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The Honolulu Advertiser
Posted on: Wednesday, February 22, 2006

Streetwise 'Othello' ratchets down a bit

By Joseph T. Rozmiarek
Special to The Advertiser

In HTY's cleaned-up version of its hip-hop "Othello," Elizabeth Wolfe, left, is noble and articulate as Desdemona, and Charles Timtim portrays an inwardly troubled Othello, albeit less savagely than before.

Brad Goda

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'OTHELLO' THE HIP-HOP VERSION

7:30 p.m. Friday and Saturday, then 7:30 p.m. Saturdays through March 18, and 4:30 p.m. March 18 (with sign interpretation)

Tenney Theatre, St. Andrew's Cathedral

$16, $8 for those younger than 18 and older than 60

839-9885, www.htyweb.org

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The Honolulu Theatre for Youth has scaled down and cleaned up its hip-hop version of Shakespeare's "Othello," now on stage at the Tenney Theatre, making a difficult classic more accessible to teenagers.

Playwright Y York's adaptation debuted at HTY in 2002, with a gangsta feel, featuring an aloof disk jockey in dark glasses scratching out beats on turntables. The four-member cast was turned out in boots, camouflage and leather.

This time around, "Othello" has a designer look. Nara Cardenas' (the original Desdemona) costumes feature elegant, vaguely militaristic whites and greens. Actors wear headsets to help them project over the recorded soundtrack.

As in the original script, rap passages take the place of soliloquies and underscore the characters' inner thoughts and worries. "What To Do?" raps Iago, Desdemona delivers "Why Did I Marry?" and Othello rhymes his way through "She Is the Cause, She Must Die."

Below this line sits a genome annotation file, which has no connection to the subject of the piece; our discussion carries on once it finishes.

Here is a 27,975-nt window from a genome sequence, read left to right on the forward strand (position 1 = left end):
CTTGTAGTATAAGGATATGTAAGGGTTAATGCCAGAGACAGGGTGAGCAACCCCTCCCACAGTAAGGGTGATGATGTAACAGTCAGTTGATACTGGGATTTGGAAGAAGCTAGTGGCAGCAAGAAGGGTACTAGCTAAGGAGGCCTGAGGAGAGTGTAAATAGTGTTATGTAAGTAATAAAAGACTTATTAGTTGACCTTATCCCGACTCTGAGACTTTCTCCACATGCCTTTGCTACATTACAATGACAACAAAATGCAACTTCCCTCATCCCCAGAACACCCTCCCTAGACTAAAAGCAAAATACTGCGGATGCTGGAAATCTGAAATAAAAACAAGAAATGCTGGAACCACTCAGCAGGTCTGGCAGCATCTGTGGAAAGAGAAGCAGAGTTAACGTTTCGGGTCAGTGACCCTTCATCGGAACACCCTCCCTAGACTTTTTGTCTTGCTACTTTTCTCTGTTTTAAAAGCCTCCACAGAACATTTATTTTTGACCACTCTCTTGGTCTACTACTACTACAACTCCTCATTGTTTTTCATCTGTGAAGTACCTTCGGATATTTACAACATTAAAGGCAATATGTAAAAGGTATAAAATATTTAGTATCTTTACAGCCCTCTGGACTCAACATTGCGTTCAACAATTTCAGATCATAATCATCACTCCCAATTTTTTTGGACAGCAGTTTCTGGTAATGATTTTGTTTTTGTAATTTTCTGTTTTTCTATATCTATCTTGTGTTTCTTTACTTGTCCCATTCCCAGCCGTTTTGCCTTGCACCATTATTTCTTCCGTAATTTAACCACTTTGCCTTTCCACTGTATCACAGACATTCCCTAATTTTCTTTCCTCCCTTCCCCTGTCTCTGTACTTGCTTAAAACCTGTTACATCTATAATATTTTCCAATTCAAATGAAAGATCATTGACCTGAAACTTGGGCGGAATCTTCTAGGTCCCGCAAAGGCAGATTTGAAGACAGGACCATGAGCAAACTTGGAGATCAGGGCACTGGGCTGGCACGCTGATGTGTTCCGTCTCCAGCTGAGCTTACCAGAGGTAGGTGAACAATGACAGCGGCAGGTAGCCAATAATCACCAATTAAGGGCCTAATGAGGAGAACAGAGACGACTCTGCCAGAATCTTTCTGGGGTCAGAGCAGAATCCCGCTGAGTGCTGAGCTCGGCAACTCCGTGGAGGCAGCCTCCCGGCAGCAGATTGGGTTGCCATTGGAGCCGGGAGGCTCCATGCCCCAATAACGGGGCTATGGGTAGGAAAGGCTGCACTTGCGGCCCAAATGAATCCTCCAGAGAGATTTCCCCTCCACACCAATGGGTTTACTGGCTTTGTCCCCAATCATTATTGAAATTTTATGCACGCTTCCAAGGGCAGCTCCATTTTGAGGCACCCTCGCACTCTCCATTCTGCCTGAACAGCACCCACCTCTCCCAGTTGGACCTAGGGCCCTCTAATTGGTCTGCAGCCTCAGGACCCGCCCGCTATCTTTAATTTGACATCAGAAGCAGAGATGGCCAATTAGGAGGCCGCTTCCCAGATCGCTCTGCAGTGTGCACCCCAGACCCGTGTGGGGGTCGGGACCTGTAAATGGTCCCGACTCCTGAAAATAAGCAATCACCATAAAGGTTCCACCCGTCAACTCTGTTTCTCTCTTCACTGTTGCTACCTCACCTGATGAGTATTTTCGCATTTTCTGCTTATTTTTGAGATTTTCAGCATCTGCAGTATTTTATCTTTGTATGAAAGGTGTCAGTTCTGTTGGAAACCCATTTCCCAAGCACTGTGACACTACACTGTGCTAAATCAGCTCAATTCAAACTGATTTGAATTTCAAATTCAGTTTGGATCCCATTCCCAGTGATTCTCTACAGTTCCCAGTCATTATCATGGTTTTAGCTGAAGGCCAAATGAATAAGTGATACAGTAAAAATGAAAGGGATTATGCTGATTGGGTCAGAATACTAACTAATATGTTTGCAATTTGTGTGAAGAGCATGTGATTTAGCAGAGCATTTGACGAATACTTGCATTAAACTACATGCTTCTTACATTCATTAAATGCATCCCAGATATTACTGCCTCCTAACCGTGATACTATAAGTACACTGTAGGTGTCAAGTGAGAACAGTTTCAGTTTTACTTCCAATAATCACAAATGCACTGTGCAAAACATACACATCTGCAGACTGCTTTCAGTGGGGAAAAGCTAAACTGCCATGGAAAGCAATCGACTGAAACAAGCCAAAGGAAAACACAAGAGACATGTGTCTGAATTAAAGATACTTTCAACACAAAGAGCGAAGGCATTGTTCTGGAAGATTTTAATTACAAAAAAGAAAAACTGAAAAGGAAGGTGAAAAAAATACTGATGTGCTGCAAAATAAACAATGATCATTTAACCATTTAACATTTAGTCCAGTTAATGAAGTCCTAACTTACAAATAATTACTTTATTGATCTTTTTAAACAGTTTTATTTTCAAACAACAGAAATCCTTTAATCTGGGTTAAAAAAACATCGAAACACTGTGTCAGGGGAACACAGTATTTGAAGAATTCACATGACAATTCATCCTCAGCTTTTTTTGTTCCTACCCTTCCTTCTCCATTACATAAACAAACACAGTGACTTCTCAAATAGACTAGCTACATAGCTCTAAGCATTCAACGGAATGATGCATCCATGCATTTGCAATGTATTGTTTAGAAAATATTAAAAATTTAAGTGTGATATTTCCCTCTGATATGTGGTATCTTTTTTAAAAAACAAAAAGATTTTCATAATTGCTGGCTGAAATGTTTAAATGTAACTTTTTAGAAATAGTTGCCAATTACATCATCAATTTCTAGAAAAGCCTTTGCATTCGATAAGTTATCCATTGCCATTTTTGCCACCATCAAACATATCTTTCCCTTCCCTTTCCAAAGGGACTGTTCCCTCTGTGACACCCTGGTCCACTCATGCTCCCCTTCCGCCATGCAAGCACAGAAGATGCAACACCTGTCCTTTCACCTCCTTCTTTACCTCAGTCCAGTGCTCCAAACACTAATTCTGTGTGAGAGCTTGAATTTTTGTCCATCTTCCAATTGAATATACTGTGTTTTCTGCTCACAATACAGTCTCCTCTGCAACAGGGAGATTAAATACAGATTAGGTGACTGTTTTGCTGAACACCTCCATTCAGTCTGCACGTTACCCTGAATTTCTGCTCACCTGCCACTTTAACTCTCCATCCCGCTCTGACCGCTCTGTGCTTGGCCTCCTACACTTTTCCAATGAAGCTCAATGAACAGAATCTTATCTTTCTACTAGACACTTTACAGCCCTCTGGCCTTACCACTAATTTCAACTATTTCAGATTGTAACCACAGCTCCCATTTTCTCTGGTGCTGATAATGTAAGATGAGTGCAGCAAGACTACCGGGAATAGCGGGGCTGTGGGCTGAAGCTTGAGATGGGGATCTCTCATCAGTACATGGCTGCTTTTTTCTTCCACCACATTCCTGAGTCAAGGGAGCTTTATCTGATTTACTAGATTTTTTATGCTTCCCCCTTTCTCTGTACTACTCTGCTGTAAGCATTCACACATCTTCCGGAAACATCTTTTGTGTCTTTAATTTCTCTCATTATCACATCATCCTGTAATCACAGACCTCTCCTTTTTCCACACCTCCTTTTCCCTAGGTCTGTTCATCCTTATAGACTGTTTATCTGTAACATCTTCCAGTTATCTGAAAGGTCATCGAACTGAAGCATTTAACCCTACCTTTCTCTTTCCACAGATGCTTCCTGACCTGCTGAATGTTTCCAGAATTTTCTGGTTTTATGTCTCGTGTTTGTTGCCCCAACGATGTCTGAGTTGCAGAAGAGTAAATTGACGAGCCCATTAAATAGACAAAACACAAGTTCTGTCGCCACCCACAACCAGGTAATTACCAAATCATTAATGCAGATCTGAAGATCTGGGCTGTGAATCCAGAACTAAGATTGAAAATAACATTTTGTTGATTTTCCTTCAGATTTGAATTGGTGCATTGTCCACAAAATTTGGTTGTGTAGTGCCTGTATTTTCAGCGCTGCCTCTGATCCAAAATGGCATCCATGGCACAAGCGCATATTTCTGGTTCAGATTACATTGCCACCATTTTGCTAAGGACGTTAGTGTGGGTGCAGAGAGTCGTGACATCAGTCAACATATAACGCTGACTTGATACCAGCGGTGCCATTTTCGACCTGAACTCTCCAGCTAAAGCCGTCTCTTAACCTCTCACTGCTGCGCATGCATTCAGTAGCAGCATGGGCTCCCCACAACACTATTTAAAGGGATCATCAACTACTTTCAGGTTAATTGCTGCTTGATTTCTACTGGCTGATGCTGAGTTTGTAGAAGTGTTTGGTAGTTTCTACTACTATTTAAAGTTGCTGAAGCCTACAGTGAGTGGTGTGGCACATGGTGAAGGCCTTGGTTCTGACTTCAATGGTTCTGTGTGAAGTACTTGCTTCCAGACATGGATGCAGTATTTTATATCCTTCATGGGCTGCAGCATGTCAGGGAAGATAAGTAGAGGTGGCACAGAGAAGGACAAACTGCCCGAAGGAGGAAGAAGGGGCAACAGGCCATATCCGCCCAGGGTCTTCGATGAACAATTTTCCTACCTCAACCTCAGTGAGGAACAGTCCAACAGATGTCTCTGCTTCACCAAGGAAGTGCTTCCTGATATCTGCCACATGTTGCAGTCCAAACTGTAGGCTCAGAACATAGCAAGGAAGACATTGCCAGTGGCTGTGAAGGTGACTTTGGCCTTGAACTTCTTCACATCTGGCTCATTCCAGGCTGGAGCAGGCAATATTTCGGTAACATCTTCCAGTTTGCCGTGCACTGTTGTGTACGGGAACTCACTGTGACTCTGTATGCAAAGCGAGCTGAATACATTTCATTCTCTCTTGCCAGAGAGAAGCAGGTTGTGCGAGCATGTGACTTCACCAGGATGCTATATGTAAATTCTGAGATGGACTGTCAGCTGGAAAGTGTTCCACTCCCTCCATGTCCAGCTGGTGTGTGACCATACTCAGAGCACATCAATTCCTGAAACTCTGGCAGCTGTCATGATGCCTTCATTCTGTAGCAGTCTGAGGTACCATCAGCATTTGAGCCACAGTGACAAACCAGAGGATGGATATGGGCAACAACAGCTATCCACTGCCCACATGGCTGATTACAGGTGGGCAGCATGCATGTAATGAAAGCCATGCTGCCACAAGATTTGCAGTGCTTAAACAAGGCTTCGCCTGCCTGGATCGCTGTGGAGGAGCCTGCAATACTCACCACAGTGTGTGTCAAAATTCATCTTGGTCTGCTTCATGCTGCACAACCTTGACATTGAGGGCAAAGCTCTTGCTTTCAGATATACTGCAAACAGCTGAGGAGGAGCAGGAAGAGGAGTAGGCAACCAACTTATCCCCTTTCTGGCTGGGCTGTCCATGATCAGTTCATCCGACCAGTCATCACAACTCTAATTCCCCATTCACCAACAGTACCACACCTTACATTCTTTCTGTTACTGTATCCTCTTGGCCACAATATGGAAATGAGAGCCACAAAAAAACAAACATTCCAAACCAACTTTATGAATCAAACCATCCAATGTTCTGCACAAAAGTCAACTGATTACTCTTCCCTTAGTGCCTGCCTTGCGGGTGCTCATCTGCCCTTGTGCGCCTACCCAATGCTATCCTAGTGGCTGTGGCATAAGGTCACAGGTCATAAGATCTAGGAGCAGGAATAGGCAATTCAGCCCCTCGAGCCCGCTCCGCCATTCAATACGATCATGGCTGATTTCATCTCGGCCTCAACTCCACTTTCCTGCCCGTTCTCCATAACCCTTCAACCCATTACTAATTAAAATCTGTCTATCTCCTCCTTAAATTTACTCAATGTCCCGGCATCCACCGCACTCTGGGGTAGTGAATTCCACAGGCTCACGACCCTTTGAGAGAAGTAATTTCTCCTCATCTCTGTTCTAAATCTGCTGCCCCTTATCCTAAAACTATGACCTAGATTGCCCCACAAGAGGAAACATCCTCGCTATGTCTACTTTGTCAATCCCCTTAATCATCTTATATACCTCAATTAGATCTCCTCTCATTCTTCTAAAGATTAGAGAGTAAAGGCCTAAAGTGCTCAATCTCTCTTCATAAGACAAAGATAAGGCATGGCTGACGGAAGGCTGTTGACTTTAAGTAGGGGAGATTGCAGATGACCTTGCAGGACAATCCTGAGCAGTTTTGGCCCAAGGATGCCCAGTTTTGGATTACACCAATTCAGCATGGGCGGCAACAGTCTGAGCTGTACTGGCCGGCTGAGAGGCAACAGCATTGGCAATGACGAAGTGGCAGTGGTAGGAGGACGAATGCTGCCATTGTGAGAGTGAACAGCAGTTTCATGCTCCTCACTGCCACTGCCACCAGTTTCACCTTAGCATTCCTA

Company actor BullDog wrote new raps for the production, and again plays Iago and triple-hits as sound designer and musical director.

Under guest director and fight choreographer Tony Pisculli, this simplified, shortened "Othello" shares many of the successes and problems of the earlier production. It is straightforward, relatively easy to follow, and appealing to a young audience. But in boiling down the work to four characters and an hour's playing time, much depth and detail has been sacrificed.

The origin of Iago's evil machinations have always been an enigma to Shakespeare scholars, who may be looking too deeply from a contemporary need for motivation. It may be enough that Iago is evil simply because the playwright needed a dastardly villain and chose not to waste time explaining him.

York's version simplifies the character by showing Iago's resentment at being passed over for promotion in favor of Cassio, then having his declaration of love laughed off by Desdemona with a patronizing kiss to the top of his head.

Charles Timtim returns to the role of Othello, less savage than in the original, but still imposing and inwardly troubled, too quick to give in to personal doubts when challenged with lies about Desdemona's faithfulness. His disintegration is neatly emphasized by him shedding layers of clothing until he lies on the floor in an epileptic seizure.

Elizabeth Wolfe brings nobility, stature and excellent articulation to the role of Desdemona.

Purists may object to the plot changes eliminating the pivotal role of Emilia and rewriting Iago's ultimate fate but some collateral damage has to result from York's significant reinterpretation concept.

The positive result is that the middle-school audience at the production I attended had little trouble sustaining their focus for the full hour.